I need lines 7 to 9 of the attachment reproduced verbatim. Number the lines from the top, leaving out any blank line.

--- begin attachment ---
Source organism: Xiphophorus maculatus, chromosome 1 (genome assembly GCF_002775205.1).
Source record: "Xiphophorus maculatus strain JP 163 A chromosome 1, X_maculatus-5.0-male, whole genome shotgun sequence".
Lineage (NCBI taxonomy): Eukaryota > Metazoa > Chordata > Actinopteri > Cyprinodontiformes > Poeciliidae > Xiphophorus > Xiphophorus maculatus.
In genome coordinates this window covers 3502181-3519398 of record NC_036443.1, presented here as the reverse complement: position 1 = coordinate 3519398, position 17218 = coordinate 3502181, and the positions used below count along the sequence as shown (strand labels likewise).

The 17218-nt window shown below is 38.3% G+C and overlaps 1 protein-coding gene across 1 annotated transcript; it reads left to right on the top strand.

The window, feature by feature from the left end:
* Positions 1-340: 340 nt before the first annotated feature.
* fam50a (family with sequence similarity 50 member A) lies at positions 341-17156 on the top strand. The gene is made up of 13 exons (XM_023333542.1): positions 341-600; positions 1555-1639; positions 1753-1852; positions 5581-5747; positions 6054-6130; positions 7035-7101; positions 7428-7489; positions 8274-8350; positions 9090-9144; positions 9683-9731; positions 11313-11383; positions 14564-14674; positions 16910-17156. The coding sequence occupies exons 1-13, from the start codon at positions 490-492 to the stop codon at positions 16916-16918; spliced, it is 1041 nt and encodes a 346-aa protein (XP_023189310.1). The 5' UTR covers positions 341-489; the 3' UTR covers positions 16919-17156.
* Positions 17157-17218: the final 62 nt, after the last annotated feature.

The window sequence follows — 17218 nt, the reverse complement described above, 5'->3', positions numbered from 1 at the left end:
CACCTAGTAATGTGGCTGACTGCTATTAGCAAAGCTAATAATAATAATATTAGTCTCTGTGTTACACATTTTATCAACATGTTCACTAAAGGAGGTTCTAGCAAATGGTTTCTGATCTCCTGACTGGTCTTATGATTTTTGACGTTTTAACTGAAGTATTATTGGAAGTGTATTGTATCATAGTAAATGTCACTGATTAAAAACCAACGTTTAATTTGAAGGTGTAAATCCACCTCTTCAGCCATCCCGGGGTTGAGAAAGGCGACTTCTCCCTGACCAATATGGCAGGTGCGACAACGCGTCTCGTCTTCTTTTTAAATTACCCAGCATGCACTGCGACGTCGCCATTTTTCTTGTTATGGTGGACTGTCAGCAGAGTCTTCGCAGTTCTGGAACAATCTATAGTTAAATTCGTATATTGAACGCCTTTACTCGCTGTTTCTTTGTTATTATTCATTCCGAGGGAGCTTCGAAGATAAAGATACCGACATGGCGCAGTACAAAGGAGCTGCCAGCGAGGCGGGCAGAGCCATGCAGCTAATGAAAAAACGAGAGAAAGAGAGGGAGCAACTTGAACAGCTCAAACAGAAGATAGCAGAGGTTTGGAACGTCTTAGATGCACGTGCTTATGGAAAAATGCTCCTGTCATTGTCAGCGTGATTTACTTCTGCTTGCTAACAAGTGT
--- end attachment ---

* Positions 1-340: 340 nt before the first annotated feature.
* fam50a (family with sequence similarity 50 member A) lies at positions 341-17156 on the top strand. The gene is made up of 13 exons (XM_023333542.1): positions 341-600; positions 1555-1639; positions 1753-1852; positions 5581-5747; positions 6054-6130; positions 7035-7101; positions 7428-7489; positions 8274-8350; positions 9090-9144; positions 9683-9731; positions 11313-11383; positions 14564-14674; positions 16910-17156. The coding sequence occupies exons 1-13, from the start codon at positions 490-492 to the stop codon at positions 16916-16918; spliced, it is 1041 nt and encodes a 346-aa protein (XP_023189310.1). The 5' UTR covers positions 341-489; the 3' UTR covers positions 16919-17156.
* Positions 17157-17218: the final 62 nt, after the last annotated feature.